Notes from Around the Sundial: In the Midst of Life
Created | Updated Dec 12, 2010
And I think to myself, what a wonderful world!
In the Midst of Life
I sing in two choirs. The smaller choir, the Gaudete Singers, can't afford to put on expensive concerts. To keep costs to a minimum, we tend to sing without accompaniment. Because most of our members are involved in other choirs as well, everybody is very busy in the month of December, so the Gaudete Singers don't put on a Christmas Concert. Instead, we stage a concert of non-Christmas music every year towards the end of November.
This year, we chose a theme of 'Life and Death'. The two main pieces in the concert were Tomás Victoria's Officium Defunctorum, also known as Victoria's Requiem, and John Sheppard's Media Vita. Both of these are from the 16th Century and both are about death, so we needed something about life to go with them. We found two settings of 'I am the Bread of Life', also from the 16th Century, which nicely filled the programme.
The venue was the Lady Chapel of St Patrick's Cathedral in Dublin, a small chapel behind the altar of the cathedral. Because it is connected to the main space, the acoustics are great – it is a nice, small place to sing with a good sound. There's room for an audience of 80, but we only managed to persuade 45 people along – perhaps we can improve on our publicity in future. All four pieces we were singing are in Latin, but one was by an English composer, two by a Spaniard and one by an Italian. We have among our members a Professor of Italian and a Doctor of Mediaeval Spanish, so they were insistent that we use the correct Latin pronunciation of the time for each piece, as it would have been spoken by an English, Spanish or Italian person. There's not a huge difference between the three methods – the main detail is how to pronounce the letter c, which can be s, ts or ch. The English Latin pronunciation also treats the letter 'u' slightly differently; for example, 'salutare' is 'sal-yoo-tah-reh' rather than'sal-oo-tah-reh'.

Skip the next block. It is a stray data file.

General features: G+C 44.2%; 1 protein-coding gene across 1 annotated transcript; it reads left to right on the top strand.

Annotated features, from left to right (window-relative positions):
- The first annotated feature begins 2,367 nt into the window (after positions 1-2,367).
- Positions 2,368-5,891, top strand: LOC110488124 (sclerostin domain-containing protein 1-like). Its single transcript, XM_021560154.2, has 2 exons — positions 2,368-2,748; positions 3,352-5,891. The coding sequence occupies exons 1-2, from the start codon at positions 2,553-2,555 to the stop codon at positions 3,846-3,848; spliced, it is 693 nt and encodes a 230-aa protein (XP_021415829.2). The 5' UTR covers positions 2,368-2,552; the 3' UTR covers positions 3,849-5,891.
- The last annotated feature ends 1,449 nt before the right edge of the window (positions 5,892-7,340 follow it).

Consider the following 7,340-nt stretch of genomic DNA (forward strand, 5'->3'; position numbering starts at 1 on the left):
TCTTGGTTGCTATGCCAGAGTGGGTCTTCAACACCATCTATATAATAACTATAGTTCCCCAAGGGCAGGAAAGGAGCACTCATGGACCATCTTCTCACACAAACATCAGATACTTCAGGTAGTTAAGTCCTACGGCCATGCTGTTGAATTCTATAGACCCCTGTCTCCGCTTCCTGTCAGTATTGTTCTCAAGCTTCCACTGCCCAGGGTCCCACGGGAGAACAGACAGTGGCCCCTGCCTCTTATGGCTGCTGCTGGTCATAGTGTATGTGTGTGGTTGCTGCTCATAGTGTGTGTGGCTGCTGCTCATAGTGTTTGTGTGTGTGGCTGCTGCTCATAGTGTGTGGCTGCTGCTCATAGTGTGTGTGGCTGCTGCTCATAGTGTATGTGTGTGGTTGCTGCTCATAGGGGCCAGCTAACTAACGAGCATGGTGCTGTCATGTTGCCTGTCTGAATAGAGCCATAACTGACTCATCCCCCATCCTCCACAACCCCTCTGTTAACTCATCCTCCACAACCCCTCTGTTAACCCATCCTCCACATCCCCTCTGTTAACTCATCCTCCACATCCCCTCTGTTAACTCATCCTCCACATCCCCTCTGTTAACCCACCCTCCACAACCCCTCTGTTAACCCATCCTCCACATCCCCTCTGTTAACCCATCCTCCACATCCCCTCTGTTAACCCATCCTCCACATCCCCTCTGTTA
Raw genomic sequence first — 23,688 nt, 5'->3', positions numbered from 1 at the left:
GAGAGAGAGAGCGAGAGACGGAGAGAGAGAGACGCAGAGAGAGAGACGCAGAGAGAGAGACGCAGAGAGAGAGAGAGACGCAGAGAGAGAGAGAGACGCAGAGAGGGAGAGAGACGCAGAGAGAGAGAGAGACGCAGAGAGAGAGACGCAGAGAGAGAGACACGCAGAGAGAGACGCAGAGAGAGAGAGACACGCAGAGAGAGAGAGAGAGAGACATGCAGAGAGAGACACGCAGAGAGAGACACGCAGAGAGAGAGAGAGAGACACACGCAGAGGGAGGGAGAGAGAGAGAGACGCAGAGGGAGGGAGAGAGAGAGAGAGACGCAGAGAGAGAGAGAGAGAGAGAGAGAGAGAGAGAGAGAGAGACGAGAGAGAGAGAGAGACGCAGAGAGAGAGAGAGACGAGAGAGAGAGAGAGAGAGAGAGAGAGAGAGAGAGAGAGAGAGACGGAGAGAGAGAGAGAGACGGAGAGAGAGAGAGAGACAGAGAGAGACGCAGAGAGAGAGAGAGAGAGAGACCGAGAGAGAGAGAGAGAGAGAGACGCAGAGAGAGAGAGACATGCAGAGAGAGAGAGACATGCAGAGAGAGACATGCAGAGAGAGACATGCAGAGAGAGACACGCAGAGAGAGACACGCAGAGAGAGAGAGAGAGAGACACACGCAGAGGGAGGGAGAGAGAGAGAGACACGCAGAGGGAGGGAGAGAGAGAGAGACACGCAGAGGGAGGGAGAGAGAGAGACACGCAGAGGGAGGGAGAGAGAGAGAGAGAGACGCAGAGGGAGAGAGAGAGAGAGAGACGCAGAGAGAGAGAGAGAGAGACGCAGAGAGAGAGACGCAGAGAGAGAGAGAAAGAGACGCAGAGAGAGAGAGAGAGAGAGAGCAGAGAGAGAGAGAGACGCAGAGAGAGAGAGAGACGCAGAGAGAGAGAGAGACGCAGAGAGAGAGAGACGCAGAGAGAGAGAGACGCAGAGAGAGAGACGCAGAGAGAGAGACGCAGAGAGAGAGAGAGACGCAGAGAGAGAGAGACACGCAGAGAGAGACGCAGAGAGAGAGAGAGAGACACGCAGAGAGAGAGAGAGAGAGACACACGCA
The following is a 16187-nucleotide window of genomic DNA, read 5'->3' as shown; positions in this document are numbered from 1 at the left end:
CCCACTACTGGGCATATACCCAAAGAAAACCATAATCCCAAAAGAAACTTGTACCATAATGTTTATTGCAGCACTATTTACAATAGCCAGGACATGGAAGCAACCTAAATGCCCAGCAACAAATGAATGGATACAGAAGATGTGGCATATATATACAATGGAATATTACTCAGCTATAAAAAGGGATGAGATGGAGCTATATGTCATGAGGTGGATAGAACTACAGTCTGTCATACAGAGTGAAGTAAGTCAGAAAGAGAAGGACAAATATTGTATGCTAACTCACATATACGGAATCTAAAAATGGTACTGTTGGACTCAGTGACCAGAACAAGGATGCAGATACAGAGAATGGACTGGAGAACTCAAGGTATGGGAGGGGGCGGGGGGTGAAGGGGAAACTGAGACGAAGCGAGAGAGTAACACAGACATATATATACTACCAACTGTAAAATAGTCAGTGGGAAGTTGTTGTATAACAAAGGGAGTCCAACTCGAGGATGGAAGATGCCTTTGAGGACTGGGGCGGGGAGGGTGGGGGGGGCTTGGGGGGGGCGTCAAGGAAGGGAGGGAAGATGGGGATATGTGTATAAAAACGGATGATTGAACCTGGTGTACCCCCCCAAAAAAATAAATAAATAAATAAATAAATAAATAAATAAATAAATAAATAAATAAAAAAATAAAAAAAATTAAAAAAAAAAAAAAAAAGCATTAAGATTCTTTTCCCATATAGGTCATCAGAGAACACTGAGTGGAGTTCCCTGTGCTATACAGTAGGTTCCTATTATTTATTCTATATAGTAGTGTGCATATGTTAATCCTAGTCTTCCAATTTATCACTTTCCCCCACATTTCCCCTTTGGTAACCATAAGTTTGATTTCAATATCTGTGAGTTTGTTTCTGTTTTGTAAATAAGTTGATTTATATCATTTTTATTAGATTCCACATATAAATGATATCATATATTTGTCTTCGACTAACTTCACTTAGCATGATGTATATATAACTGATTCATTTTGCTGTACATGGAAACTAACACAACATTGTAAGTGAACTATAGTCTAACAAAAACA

Victoria's Requiem is a beautiful funeral mass, lasting about 30 minutes. It's written in six parts, which means that the choir divides into six separate voices: high soprano, low soprano, alto, high tenor, low tenor and bass. With twenty of us in the choir, that's 3 or 4 per part. The whole work is lovely and the motet 'Versum in Luctum' from the middle of it was particularly striking. Then we had a well deserved 10-minute break. After the interval, we had the two settings of 'Ego Sum Panis Vivus' (I am the Bread of Life), by Palestrina and Victoria. These are short and I hardly noticed them. Our conductor, David Leigh, is a superb organist; he played a few 16th Century pieces on the small Lady Chapel organ.
Then we started on the final work of the evening, John Sheppard's Media Vita (In the Midst of Life). This is probably only the second time that this work has been performed in Ireland. The composer was one of the major English composers in the Tudor Era, but most of his work has been lost in subsequent centuries. This piece is one of the few remaining examples of his work, and it is a masterpiece. It's about 25 minutes long and is divided into three main sections. The first is about one quarter of the total. It's written in seven parts (for two sopranos, two altos, two tenors and bass). The low tenor sings a simple tune with long notes (a 'cantus firmus'), and the other six parts weave a glorious tapestry of music around this in the style known as 'polyphony'. One distinctive feature of Sheppard's work is the huge range of pitch from the lowest to the highest voices. We don't know what pitch was used in those days but singing it as published meant that the top sopranos were soaring way up in the stratosphere. Bringing it down a tone, the basses were just able to reach the low notes, so we sang it at that pitch.
The middle part, another quarter of the total work, is sung by the tenors and basses only and is in plain chant. It is the prayer 'Nunc dimittis', and is chanted more or less on the one note with variations at the end of each line. Imagine monks chanting late at night in a darkened church. The rest of the work, about a half of the total, is back to the seven-part polyphony. There is some new material introduced plus frequent repetition of portions of the first section, in a complicated system of repeats which is hypnotic as the audience recognises music already heard among the new music.
Eventually the music came to an end and after appreciative applause, we all headed to a room across the Cathedral Close, where there was a glass of wine for everybody, singers and audience alike. Our singing season is now over for the year, and we'll take a breather before launching into our spring programme in January 2011.